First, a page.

The fire at the Wagner house was the top news story for a week after it mysteriously burned down and speculation ran rampant that Anita Wagner had done it for the insurance and then done a runner with her children. In a sidebar the newspaper reported sightings of a massive red wolf in the area, but interest soon fizzled out when the witness proved to be a drunk old man. After the first week a series of massive storms took over the top news spots and flooding turned the ashes of the Wagner house into a gooey grey mess before washing it all away.
Yoah stood at the window of his apartment on the day the storms began and watched the rain come down, glancing up occasionally at flashes of lightning and the muted rumble of thunder. Behind him Dante and Alia slept in a tangled pile on the futon Nikkam had once used, both of them snoring almost louder than the thunder. Yoah looked back at them then quietly walked past, resisting the urge to tweak Dante’s bare foot where it stuck out from under the blanket. He sat down at the kitchen table and opened the envelope he’d received in the mail that morning, shaking out his teaching contract for the upcoming school year.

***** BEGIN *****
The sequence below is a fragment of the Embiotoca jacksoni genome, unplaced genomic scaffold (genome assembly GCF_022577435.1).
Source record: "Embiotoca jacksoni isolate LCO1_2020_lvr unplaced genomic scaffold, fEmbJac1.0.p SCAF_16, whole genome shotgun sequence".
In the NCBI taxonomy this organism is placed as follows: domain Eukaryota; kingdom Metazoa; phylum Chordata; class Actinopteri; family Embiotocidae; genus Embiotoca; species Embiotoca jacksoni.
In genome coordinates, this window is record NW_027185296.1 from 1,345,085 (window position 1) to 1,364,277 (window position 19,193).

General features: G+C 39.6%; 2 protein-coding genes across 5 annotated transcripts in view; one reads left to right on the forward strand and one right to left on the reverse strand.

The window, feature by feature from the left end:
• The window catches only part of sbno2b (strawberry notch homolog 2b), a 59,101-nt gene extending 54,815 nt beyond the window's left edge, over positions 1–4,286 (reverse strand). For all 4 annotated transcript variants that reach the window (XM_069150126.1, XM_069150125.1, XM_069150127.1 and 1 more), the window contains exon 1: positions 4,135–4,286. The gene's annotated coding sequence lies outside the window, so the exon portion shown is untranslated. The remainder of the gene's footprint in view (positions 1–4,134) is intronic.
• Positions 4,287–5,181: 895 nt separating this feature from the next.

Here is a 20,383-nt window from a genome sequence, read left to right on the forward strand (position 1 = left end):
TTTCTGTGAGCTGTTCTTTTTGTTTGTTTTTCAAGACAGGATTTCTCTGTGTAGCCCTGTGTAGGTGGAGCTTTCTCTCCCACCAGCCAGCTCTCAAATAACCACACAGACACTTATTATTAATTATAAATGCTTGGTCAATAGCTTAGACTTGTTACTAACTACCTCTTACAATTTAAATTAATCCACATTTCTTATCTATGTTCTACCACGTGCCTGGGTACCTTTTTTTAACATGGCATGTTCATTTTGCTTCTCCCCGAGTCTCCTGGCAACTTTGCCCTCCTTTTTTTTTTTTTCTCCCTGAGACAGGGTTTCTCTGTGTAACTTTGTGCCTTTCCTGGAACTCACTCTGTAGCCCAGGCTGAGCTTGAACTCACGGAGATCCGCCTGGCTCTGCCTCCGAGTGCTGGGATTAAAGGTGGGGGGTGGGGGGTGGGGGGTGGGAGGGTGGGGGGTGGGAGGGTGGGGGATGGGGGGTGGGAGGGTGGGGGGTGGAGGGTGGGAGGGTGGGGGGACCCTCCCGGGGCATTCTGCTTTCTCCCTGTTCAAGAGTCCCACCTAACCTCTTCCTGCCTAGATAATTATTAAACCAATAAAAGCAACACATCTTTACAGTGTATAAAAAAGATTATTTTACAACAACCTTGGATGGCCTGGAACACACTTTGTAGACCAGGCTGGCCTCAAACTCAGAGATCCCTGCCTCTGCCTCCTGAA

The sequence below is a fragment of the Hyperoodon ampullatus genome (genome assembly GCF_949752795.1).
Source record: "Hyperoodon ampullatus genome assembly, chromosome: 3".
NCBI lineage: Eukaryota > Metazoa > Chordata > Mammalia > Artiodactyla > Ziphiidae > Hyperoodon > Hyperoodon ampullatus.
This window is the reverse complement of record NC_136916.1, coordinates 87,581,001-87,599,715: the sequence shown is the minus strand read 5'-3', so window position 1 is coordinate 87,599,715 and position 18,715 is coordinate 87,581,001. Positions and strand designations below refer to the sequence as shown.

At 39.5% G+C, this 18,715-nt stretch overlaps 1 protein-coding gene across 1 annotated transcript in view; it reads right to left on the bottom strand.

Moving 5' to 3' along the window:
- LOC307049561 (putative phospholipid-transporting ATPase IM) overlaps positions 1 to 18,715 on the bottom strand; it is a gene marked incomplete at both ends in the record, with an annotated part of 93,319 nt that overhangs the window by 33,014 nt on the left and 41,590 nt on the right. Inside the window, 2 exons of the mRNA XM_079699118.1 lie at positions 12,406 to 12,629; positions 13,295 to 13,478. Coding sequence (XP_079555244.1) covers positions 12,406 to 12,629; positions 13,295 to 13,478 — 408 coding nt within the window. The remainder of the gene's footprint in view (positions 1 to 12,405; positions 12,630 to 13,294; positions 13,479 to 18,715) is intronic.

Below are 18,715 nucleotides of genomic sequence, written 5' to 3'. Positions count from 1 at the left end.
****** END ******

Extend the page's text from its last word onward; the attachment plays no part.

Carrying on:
“Stop lurking,” he said out loud. “You think I haven’t learned to sense your presence by now?”
“Who’s lurking?” Dhanya took the seat across from him, absently scratching at the fresh scar curving around his neck. “How’s your shoulder?”
“Healing. Slowly.” Yoah shifted his arm in its sling. “Should be okay by the time school starts again. I hope.”
“That your new contract?” Dhanya reached across the table and snagged it, flipping through the stapled papers.
“I’m going to sign it,” Yoah said, his voice a lot calmer than he felt inside.
Dark grey eyes flicked up to meet his. “Okay.”
“What, no complaints, no claims of ownership?”
“You don’t want to be owned.” Dhanya slid the contract back across the table. “Still have the summer though. Could bring Nikkam up and visit for a while.”
“You could,” Yoah said slowly, then grinned. “I can show you the national park, it’s not far from here.”
Dhanya passed him a pen, the corner of his mouth twitching up into something that wasn’t quite a smile. “Sign your contract then. I’ll go kick Dante out of bed and send him for the puppy.”